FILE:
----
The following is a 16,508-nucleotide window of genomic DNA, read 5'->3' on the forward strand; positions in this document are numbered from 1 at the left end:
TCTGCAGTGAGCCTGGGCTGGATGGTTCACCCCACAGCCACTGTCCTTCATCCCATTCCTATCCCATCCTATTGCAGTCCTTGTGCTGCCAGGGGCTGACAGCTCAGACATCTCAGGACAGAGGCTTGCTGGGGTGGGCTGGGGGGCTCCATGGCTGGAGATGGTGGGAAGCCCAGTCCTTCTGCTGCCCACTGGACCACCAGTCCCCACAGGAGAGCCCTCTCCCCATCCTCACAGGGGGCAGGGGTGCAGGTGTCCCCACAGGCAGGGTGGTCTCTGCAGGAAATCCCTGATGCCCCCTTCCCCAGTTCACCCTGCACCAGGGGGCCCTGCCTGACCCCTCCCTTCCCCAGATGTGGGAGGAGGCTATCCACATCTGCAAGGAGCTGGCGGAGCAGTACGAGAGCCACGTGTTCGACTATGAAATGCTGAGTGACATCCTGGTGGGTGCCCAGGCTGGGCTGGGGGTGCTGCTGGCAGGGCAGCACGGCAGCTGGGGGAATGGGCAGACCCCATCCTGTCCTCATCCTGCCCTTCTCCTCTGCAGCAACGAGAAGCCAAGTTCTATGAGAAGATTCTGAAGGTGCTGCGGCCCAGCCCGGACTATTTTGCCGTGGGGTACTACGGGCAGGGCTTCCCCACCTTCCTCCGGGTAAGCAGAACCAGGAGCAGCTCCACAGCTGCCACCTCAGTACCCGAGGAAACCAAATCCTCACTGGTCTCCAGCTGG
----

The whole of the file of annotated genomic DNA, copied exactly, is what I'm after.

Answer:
The following is a 16,508-nucleotide window of genomic DNA, read 5'->3' on the forward strand; positions in this document are numbered from 1 at the left end:
TCTGCAGTGAGCCTGGGCTGGATGGTTCACCCCACAGCCACTGTCCTTCATCCCATTCCTATCCCATCCTATTGCAGTCCTTGTGCTGCCAGGGGCTGACAGCTCAGACATCTCAGGACAGAGGCTTGCTGGGGTGGGCTGGGGGGCTCCATGGCTGGAGATGGTGGGAAGCCCAGTCCTTCTGCTGCCCACTGGACCACCAGTCCCCACAGGAGAGCCCTCTCCCCATCCTCACAGGGGGCAGGGGTGCAGGTGTCCCCACAGGCAGGGTGGTCTCTGCAGGAAATCCCTGATGCCCCCTTCCCCAGTTCACCCTGCACCAGGGGGCCCTGCCTGACCCCTCCCTTCCCCAGATGTGGGAGGAGGCTATCCACATCTGCAAGGAGCTGGCGGAGCAGTACGAGAGCCACGTGTTCGACTATGAAATGCTGAGTGACATCCTGGTGGGTGCCCAGGCTGGGCTGGGGGTGCTGCTGGCAGGGCAGCACGGCAGCTGGGGGAATGGGCAGACCCCATCCTGTCCTCATCCTGCCCTTCTCCTCTGCAGCAACGAGAAGCCAAGTTCTATGAGAAGATTCTGAAGGTGCTGCGGCCCAGCCCGGACTATTTTGCCGTGGGGTACTACGGGCAGGGCTTCCCCACCTTCCTCCGGGTAAGCAGAACCAGGAGCAGCTCCACAGCTGCCACCTCAGTACCCGAGGAAACCAAATCCTCACTGGTCTCCAGCTGG